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All blacks are black, but some blacks are blacker than others

In 1986, the Supreme Court ruled that it was unconstitutional to exclude people from juries in criminal trials based on race. At the time, Warren Burger warned in dissent:

A further painful paradox of the Court's holding is that it is likely to interject racial matters back into the jury selection process, contrary to the general thrust of a long line of Court decisions and the notion of our country as a "melting pot." In Avery v. Georgia, 345 U.S. 559 (1953), for instance, the Court confronted a situation where the selection of the venire was done through the selection of tickets from a box; the names of whites were printed on tickets of one color and the names of blacks were printed on different color tickets. The Court had no difficulty in striking down such a scheme. Justice Frankfurter observed that
opportunity for working of a discriminatory system exists whenever the mechanism for jury selection has a component part, such as the slips here, that differentiates between white and colored. . . .
Id. at 564 (concurring) (emphasis added).

Today we mark the return of racial differentiation as the Court accepts a positive evil for a perceived one. Prosecutors and defense attorneys alike will build records in support of their claims that peremptory challenges have been exercised in a racially discriminatory fashion by asking jurors to state their racial background and national origin for the record, despite the fact that "such questions may be offensive to some jurors, and thus are not ordinarily asked on voir dire." People v. Motton, 39 Cal.3d 596, 604, 704 P.2d [p130] 176, 180, modified, 40 Cal.3d 4b (1985) (advance sheet). [n10] This process is sure to tax even the most capable counsel and judges, since determining whether a prima facie case has been established will "require a continued monitoring and recording of the ‘group' composition of the panel present and prospective. . . ." People v. Wheeler, 22 Cal.3d 258, 294, 583 P.2d 748, 773 (1978) (Richardson, J., dissenting).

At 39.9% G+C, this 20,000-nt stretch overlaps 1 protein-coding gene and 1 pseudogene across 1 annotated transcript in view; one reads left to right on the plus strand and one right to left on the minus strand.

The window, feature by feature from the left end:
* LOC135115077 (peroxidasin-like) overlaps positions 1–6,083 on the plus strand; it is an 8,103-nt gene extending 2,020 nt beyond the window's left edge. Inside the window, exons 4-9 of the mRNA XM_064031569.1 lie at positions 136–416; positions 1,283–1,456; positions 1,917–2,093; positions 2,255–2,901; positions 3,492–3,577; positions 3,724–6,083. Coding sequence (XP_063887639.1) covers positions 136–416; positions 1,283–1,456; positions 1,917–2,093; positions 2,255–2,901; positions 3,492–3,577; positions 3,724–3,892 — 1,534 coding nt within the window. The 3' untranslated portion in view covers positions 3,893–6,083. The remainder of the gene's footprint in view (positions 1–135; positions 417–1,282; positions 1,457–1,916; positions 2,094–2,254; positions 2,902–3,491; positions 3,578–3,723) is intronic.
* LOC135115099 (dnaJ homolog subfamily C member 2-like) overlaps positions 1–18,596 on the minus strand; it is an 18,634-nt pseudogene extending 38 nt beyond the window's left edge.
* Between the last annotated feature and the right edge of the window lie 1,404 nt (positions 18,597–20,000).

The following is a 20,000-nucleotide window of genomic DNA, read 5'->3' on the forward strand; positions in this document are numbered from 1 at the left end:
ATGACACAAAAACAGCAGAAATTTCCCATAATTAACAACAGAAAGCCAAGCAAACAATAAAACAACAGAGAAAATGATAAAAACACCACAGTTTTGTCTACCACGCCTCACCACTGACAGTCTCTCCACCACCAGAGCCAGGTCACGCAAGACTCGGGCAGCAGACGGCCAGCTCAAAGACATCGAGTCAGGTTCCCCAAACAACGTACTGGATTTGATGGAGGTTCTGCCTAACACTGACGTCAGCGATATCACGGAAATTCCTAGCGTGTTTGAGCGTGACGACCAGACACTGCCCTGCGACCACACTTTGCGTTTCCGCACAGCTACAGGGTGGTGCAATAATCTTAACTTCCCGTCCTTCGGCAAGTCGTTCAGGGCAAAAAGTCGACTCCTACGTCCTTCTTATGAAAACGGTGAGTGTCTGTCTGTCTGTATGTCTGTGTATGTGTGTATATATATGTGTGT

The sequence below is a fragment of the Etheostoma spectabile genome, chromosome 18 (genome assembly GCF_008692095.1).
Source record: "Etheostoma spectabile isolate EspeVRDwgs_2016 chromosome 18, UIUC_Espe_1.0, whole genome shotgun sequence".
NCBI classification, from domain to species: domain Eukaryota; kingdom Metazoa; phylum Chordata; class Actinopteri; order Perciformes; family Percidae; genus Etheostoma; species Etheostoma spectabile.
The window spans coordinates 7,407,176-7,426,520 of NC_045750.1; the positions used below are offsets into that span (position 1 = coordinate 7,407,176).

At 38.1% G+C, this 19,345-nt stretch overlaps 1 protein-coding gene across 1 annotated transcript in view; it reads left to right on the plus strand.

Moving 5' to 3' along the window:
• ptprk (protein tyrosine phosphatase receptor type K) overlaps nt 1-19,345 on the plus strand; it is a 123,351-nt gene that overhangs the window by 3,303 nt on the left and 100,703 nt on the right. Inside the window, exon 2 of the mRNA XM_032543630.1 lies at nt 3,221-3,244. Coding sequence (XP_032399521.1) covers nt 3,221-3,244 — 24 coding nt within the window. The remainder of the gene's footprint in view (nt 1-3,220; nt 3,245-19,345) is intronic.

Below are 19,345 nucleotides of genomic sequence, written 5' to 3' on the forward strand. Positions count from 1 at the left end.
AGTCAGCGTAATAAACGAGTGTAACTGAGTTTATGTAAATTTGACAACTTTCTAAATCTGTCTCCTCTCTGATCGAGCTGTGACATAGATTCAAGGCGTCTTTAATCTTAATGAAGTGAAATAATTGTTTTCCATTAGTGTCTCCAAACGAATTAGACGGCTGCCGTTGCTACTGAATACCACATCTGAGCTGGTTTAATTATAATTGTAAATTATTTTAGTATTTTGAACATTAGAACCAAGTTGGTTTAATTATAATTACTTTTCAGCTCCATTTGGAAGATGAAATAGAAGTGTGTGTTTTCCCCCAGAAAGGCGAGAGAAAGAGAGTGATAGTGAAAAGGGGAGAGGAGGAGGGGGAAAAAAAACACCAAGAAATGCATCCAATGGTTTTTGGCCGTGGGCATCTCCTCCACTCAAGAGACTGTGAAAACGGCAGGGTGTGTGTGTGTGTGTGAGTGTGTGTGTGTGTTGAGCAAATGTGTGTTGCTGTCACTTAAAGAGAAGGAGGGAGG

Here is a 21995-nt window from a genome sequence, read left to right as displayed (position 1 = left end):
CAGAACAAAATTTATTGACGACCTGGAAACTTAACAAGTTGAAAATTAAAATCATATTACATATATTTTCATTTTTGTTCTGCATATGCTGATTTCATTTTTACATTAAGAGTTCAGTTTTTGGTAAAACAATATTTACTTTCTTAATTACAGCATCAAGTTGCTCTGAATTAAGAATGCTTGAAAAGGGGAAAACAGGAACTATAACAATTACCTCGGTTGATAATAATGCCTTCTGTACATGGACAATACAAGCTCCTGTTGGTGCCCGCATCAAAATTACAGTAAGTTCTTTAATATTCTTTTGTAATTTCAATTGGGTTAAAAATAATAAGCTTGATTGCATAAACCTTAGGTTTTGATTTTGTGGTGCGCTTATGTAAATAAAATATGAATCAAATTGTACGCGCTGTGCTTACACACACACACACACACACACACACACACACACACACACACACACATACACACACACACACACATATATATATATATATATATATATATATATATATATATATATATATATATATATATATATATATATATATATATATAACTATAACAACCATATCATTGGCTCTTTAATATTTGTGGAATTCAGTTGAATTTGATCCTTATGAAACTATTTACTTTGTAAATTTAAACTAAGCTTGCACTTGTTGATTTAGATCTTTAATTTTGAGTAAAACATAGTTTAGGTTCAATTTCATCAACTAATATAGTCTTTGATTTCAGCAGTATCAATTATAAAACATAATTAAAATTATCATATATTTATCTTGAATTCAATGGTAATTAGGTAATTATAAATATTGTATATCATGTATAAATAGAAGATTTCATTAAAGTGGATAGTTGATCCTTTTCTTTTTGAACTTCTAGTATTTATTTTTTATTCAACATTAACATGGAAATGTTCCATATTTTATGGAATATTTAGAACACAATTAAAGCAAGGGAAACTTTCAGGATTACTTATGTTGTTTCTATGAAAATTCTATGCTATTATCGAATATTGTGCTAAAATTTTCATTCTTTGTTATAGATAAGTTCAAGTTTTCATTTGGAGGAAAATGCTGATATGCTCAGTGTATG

Even after a "record" on this issue has been created, disputes will inevitably arise. In one case, for instance, a conviction was reversed based on the assumption that no blacks were on the jury that convicted a defendant. See People v. Motton, supra. However, after the court's decision was announced, Carolyn Pritchett, who had served on the jury, called the press to state that the court was in error, and that she was black. 71 A.B.A.J. 22 (Nov.1985). The California court nonetheless denied a rehearing petition. [n11]

Burger's worry was prescient, but I'll bet even he never realized how far it would go. Taking the balkanization of American society to its logical extreme, the New York Times reports that Mark Watson, a convicted black rapist in New York, is appealing his conviction, claiming Batson violations. The twist? Watson not face an all-white jury, as Batson did; in fact, there were ten blacks on Watson's jury.

So what's Watson's argument? They weren't the right kind of black.

In an unusual reflection of New York City's growing diversity, lawyers for a West Indian man are arguing that he was denied justice because the Bronx jury that convicted him of rape, sodomy and burglary included only American-born blacks while all five potential jurors who were West Indian were improperly excluded by the prosecution.


The lawsuit challenges the trial court judge's conclusion that West Indians are simply black people "who happen to be from the West Indies" and his rejection of the defense argument that "the absence of this group excludes a specific point of view that cannot be articulated by other members of the jury."

They go on to argue -- with sociological "evidence" -- that West Indians and American blacks have "separate experiences and values." A careful reader will note that this really has nothing to do with what the trial was supposed to be about -- guilt or innocence -- but that's beside the point, when you're playing the racial game. And as more facts make clear, it won't end with a division between American-born and West Indian blacks:
He also said that judges had not supported the defense claim that West Indians were systematically excluded and that, in fact, two of the jurors were West Indian (although Mr. Taglieri says they were of Puerto Rican descent).
Geographers would point out that Puerto Rico is in the West Indies, but that's also clearly irrelevant. There's no stopping point. If there are blacks on the jury, then they're not West Indian blacks. If they're West Indian blacks, then they're from Puerto Rico rather than Jamaica. If they're from Jamaica, well, they must be from the wrong province of Jamaica. If they're from the right province, they could be from the wrong city. Or from the wrong side of the tracks within that city. Whatever. And let's not forget the predictable claim that Jamaican women and Jamaican men have "separate experiences and values," and that the jury needs to include some of both. (Let's not even get into sexual orientation.)

I'd call it the law of unintended consequences, but that usually applies to unforeseen side effects, and as I noted above, Warren Burger predicted it at the time.

Only two things are certain: an imaginative defense attorney can always come up with a new ethnic category, and we'll never put this particular genie back in the bottle, as Democrats will scream "Racists Turning Back The Clock On Civil Rights!!!!!!" at any judge who tries.


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